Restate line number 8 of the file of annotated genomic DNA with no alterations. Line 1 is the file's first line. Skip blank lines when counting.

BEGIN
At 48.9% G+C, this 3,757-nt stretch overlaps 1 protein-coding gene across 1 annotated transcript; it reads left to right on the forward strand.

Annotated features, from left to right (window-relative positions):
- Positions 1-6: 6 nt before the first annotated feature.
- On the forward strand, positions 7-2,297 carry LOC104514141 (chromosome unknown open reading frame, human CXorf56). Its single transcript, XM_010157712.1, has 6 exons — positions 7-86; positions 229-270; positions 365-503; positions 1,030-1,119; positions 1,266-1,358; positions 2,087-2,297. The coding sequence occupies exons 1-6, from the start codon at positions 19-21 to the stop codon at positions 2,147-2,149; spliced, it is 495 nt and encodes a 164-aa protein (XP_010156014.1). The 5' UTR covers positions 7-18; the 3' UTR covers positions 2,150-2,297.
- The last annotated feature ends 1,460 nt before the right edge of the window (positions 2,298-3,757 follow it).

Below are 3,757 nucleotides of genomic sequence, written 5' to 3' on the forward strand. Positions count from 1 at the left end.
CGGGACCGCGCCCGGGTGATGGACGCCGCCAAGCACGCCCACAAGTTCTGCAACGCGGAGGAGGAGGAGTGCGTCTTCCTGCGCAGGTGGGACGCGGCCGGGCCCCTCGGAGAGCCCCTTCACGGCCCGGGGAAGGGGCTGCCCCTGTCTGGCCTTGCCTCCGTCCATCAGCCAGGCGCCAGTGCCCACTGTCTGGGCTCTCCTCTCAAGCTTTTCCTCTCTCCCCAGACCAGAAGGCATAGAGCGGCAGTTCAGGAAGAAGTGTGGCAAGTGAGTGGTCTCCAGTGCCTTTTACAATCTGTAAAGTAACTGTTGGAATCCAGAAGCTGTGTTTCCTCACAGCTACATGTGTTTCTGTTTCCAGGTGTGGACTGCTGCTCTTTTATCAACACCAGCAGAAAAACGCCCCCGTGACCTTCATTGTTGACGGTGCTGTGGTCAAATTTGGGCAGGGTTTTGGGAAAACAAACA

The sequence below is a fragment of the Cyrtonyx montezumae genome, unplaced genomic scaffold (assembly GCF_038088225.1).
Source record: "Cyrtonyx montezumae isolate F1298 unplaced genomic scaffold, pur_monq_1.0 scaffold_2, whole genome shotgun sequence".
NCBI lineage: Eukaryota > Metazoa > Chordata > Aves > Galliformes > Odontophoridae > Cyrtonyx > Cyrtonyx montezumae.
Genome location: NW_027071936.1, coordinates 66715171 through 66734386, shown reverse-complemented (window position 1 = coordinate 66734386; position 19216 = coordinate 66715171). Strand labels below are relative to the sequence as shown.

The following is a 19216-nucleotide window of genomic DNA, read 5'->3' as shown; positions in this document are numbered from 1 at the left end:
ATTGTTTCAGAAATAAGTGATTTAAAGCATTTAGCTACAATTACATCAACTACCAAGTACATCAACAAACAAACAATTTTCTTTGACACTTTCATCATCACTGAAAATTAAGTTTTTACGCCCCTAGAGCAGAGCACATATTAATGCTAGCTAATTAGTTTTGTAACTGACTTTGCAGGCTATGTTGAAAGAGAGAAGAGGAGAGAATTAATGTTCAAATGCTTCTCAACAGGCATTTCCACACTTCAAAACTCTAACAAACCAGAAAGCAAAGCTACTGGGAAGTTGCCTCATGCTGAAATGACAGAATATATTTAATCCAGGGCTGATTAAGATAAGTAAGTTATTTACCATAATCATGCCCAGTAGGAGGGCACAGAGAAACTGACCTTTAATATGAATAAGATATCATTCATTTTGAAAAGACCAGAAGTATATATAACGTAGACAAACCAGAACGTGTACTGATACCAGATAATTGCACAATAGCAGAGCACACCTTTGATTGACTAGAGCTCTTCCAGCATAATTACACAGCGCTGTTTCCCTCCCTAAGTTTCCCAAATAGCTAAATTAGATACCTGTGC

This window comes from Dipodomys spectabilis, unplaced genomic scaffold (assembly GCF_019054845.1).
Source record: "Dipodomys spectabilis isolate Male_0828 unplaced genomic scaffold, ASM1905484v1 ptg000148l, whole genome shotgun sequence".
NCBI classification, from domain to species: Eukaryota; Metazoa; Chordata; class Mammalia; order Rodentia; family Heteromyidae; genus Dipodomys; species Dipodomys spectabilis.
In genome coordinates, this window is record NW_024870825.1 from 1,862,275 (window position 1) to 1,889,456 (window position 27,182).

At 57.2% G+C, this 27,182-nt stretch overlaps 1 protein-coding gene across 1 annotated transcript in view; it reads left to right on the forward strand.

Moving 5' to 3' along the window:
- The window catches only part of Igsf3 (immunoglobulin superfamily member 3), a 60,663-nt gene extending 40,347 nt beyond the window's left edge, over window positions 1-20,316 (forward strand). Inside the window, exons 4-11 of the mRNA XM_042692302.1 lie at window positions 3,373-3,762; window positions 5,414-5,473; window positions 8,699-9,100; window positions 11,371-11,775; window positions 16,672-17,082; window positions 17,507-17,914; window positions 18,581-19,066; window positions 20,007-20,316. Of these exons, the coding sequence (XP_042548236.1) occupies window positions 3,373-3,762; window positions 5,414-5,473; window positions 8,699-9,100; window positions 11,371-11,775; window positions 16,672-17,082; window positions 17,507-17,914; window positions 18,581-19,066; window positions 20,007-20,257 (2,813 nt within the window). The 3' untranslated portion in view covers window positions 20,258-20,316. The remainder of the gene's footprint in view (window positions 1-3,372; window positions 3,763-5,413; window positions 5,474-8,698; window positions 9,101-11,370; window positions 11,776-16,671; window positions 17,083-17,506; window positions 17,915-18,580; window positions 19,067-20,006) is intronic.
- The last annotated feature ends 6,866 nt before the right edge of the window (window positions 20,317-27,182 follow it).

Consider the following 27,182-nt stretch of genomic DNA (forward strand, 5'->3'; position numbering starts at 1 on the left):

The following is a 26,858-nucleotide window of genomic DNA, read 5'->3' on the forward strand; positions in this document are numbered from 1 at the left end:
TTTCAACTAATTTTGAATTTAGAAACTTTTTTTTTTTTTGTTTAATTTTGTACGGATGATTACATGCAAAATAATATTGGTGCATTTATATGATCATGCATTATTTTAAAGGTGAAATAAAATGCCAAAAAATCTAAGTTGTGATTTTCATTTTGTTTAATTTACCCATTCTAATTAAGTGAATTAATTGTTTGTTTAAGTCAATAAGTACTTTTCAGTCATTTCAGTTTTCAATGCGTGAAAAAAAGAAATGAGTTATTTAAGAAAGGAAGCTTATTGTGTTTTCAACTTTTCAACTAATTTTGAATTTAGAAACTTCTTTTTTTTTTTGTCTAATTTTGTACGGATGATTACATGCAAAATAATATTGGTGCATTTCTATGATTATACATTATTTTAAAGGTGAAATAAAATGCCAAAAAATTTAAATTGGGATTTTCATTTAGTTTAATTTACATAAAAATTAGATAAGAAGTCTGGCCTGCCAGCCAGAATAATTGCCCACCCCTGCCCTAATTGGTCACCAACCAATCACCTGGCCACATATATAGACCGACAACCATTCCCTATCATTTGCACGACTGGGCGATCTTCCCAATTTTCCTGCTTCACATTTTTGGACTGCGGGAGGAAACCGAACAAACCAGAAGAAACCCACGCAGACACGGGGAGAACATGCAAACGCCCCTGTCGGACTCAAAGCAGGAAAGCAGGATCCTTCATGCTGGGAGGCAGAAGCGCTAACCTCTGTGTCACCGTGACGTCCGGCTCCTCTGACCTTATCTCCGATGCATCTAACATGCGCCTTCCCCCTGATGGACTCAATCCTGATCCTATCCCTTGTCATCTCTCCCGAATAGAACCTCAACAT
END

The sequence below is a fragment of the Cyrtonyx montezumae genome, unplaced genomic scaffold (assembly GCF_038088225.1).